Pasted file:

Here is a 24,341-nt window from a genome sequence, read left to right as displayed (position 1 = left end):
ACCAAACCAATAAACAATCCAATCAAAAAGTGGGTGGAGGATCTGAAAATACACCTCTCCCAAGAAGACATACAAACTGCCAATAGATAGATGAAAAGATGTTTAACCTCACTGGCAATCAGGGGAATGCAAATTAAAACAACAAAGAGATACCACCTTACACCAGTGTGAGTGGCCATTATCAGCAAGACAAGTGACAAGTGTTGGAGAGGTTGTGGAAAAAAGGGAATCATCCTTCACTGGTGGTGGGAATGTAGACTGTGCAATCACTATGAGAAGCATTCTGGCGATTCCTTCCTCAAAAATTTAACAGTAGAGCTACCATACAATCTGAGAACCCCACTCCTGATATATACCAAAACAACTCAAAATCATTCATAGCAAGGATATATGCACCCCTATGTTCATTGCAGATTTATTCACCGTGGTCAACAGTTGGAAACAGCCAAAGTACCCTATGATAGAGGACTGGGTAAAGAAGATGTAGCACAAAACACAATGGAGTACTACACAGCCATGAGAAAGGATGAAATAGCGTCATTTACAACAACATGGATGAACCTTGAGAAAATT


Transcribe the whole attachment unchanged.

Here is a 24,341-nt window from a genome sequence, read left to right as displayed (position 1 = left end):
ACCAAACCAATAAACAATCCAATCAAAAAGTGGGTGGAGGATCTGAAAATACACCTCTCCCAAGAAGACATACAAACTGCCAATAGATAGATGAAAAGATGTTTAACCTCACTGGCAATCAGGGGAATGCAAATTAAAACAACAAAGAGATACCACCTTACACCAGTGTGAGTGGCCATTATCAGCAAGACAAGTGACAAGTGTTGGAGAGGTTGTGGAAAAAAGGGAATCATCCTTCACTGGTGGTGGGAATGTAGACTGTGCAATCACTATGAGAAGCATTCTGGCGATTCCTTCCTCAAAAATTTAACAGTAGAGCTACCATACAATCTGAGAACCCCACTCCTGATATATACCAAAACAACTCAAAATCATTCATAGCAAGGATATATGCACCCCTATGTTCATTGCAGATTTATTCACCGTGGTCAACAGTTGGAAACAGCCAAAGTACCCTATGATAGAGGACTGGGTAAAGAAGATGTAGCACAAAACACAATGGAGTACTACACAGCCATGAGAAAGGATGAAATAGCGTCATTTACAACAACATGGATGAACCTTGAGAAAATT